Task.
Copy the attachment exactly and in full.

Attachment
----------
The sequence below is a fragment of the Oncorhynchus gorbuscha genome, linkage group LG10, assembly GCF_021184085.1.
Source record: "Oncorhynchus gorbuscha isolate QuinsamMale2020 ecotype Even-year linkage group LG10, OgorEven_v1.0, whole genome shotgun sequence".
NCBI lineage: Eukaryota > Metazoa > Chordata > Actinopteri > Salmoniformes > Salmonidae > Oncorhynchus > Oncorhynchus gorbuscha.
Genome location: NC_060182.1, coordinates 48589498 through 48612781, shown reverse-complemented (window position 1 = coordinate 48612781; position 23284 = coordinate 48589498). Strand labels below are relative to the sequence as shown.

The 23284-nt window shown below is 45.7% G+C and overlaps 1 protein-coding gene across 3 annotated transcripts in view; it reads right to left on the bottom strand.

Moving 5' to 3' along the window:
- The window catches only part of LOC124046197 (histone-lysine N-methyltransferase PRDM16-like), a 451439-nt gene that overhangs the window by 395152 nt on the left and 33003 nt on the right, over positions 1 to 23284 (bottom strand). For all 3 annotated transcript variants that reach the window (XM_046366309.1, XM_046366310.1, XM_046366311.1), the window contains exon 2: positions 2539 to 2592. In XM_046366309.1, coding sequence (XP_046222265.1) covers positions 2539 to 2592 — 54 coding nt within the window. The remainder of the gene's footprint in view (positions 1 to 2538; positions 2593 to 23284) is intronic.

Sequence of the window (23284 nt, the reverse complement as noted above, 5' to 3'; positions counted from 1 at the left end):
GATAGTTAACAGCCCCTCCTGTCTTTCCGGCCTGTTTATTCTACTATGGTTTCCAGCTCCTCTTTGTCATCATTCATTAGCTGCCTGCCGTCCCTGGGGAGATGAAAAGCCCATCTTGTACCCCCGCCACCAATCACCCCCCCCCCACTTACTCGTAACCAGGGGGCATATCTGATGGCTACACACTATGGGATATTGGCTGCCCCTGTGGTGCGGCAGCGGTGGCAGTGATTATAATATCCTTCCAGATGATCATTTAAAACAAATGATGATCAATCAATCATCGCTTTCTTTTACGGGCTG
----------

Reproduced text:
The sequence below is a fragment of the Oncorhynchus gorbuscha genome, linkage group LG10, assembly GCF_021184085.1.
Source record: "Oncorhynchus gorbuscha isolate QuinsamMale2020 ecotype Even-year linkage group LG10, OgorEven_v1.0, whole genome shotgun sequence".
NCBI lineage: Eukaryota > Metazoa > Chordata > Actinopteri > Salmoniformes > Salmonidae > Oncorhynchus > Oncorhynchus gorbuscha.
Genome location: NC_060182.1, coordinates 48589498 through 48612781, shown reverse-complemented (window position 1 = coordinate 48612781; position 23284 = coordinate 48589498). Strand labels below are relative to the sequence as shown.

The 23284-nt window shown below is 45.7% G+C and overlaps 1 protein-coding gene across 3 annotated transcripts in view; it reads right to left on the bottom strand.

Moving 5' to 3' along the window:
- The window catches only part of LOC124046197 (histone-lysine N-methyltransferase PRDM16-like), a 451439-nt gene that overhangs the window by 395152 nt on the left and 33003 nt on the right, over positions 1 to 23284 (bottom strand). For all 3 annotated transcript variants that reach the window (XM_046366309.1, XM_046366310.1, XM_046366311.1), the window contains exon 2: positions 2539 to 2592. In XM_046366309.1, coding sequence (XP_046222265.1) covers positions 2539 to 2592 — 54 coding nt within the window. The remainder of the gene's footprint in view (positions 1 to 2538; positions 2593 to 23284) is intronic.

Sequence of the window (23284 nt, the reverse complement as noted above, 5' to 3'; positions counted from 1 at the left end):
GATAGTTAACAGCCCCTCCTGTCTTTCCGGCCTGTTTATTCTACTATGGTTTCCAGCTCCTCTTTGTCATCATTCATTAGCTGCCTGCCGTCCCTGGGGAGATGAAAAGCCCATCTTGTACCCCCGCCACCAATCACCCCCCCCCCACTTACTCGTAACCAGGGGGCATATCTGATGGCTACACACTATGGGATATTGGCTGCCCCTGTGGTGCGGCAGCGGTGGCAGTGATTATAATATCCTTCCAGATGATCATTTAAAACAAATGATGATCAATCAATCATCGCTTTCTTTTACGGGCTG